Monday, August 01, 2005

Sir John A. Macdonald Likely a High “EI” Leader

It’s almost impossible to be a great leader without strong people skills. Given our perpetual fascination with contemporary and historical political leaders---why they are or are not effective---a check on their “emotional intelligence” (how leaders handle themselves and their relationships) can help connect the dots. Canada’s revered and pragmatic first Prime Minister, Sir John A. Macdonald, appears to meet the “EI” criteria.

A leader’s manner matters. People watch leaders and take their emotional cues from them. In effect, a leader’s attitude toward others affects the mood around him like a “contagion” positive or negative. Douglas McGregor, a professor at the Sloan School of Management at MIT, enshrined the notion in the 1950’s with his Theory X (stick) and Theory Y (carrot). His central message: people thrive on genuine respect from others; managers who honour this desire will be much more successful at “motivating” workers than those who do not. Rutgers University’s Daniel Goleman has continued the “relationship management” theme stressing that the emotional task is the “primal” leadership capability.

Judging from recent research of 500,000 people by Travis Bradberry and Jean Greaves, top leaders, in general, have some work to do on their EI. The San Diego consultants found that EI scores increase with titles upward toward middle management and then steeply decrease thereafter. CEOs seem to be a hard nosed lot relying more on themselves than those around them. If middle managers are getting the message and their CEOs are not, the former are in a tough position. Clearly, we’ve got some work to do in our modern organizations to strengthen primal leadership.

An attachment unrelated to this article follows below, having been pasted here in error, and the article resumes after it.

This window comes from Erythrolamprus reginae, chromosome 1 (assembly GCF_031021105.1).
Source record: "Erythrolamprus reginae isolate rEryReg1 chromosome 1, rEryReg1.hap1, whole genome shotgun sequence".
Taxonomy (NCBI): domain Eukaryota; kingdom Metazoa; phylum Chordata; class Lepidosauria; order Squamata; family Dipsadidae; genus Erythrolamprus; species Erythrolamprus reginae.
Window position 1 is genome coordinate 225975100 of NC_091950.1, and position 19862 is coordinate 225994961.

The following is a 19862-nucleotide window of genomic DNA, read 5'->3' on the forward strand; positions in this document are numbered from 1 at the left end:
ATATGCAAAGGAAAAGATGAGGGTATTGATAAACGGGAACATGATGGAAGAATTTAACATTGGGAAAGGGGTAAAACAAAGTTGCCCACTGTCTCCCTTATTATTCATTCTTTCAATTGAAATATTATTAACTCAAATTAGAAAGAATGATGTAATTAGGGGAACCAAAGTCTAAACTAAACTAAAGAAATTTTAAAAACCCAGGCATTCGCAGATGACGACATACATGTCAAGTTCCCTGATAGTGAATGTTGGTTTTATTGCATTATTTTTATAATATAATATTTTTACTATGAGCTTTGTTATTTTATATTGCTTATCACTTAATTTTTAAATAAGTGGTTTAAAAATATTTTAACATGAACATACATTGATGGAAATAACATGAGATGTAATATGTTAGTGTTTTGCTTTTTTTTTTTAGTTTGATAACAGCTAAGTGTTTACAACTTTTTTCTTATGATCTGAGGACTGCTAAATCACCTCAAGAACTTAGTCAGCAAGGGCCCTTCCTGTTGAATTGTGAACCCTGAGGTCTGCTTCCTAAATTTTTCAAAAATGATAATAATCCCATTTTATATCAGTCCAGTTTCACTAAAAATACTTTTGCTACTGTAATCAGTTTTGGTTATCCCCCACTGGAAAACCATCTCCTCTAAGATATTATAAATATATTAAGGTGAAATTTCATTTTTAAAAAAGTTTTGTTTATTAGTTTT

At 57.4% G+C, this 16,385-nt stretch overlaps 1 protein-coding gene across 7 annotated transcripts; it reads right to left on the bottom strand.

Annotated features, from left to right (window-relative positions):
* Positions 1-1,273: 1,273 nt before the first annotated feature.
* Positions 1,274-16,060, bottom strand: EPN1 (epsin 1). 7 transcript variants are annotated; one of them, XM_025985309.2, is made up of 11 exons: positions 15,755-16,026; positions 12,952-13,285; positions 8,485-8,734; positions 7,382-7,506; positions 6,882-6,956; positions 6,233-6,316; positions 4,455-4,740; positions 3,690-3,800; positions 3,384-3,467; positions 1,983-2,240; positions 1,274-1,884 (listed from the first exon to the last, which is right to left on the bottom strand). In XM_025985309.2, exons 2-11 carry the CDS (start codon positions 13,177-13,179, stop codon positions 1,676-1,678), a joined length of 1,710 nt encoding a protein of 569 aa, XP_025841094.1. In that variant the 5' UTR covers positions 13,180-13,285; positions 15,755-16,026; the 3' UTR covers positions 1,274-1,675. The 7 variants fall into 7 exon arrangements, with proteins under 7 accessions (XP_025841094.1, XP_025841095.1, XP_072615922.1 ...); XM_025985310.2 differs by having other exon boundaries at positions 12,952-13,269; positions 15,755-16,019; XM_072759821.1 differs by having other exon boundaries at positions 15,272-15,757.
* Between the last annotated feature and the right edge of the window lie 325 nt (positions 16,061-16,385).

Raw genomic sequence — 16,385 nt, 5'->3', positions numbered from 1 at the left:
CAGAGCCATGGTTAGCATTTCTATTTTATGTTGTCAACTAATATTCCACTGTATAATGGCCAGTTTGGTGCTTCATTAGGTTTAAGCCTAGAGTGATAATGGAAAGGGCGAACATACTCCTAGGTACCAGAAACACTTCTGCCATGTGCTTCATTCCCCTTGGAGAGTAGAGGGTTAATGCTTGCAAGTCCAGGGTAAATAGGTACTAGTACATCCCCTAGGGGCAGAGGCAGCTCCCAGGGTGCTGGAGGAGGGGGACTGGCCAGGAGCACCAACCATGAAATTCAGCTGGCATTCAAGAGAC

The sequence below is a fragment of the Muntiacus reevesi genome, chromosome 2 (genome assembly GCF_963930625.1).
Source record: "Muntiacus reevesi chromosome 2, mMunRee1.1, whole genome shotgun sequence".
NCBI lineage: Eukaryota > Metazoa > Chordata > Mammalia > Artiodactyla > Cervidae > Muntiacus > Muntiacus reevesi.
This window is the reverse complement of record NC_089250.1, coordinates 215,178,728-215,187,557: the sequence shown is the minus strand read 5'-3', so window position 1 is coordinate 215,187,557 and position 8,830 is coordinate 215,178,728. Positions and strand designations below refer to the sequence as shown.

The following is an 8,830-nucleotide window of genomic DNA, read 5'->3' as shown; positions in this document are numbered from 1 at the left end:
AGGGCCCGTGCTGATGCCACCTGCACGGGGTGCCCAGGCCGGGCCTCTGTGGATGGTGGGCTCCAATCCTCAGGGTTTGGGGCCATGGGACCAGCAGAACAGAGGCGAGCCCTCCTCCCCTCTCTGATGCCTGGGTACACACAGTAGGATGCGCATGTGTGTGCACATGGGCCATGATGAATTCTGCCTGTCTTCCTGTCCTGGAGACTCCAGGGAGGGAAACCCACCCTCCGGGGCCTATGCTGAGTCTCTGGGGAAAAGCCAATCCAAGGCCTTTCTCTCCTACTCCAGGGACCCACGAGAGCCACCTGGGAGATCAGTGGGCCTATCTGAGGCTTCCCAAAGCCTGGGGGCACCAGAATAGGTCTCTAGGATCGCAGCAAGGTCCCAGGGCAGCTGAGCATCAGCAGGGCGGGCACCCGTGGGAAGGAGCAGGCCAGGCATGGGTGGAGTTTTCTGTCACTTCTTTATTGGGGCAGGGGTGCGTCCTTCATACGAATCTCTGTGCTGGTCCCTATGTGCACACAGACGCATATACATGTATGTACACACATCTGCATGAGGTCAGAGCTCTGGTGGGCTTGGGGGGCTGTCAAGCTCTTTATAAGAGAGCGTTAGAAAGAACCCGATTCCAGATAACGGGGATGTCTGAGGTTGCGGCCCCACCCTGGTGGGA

In Canada’s early days, relationship-focused leadership from Sir John A. Macdonald helped lay the foundation for the nation’s resilience and moderation amidst a changing world. Macdonald was a bridge-builder, forging regional coalitions and dialogue across languages, religions and geography. Wilfred Laurier called him “gifted as few men in any land or in any age”. Historians Jack Granatstein and Norm Hillmer noted that “he understood that sugar caught more flies than vinegar.” Pierre Burton wrote in The National Dream that “the twinkling eyes, the sardonic smile, the easy tolerance, the quick wit, and the general lack of malice made Macdonald an attractive figure in and out of Parliament.”

Some things are universal. Those admirable qualities of Macdonald would be welcome in any situation. Cheerfulness and warmth spread easily like a friendly virus. They lift up moods and inject camaraderie and cooperation into any group working together. As Goleman says in Primal Leadership, “leaders with that kind of talent are emotional magnets” to which people “naturally gravitate for the pleasure of working in their presence.”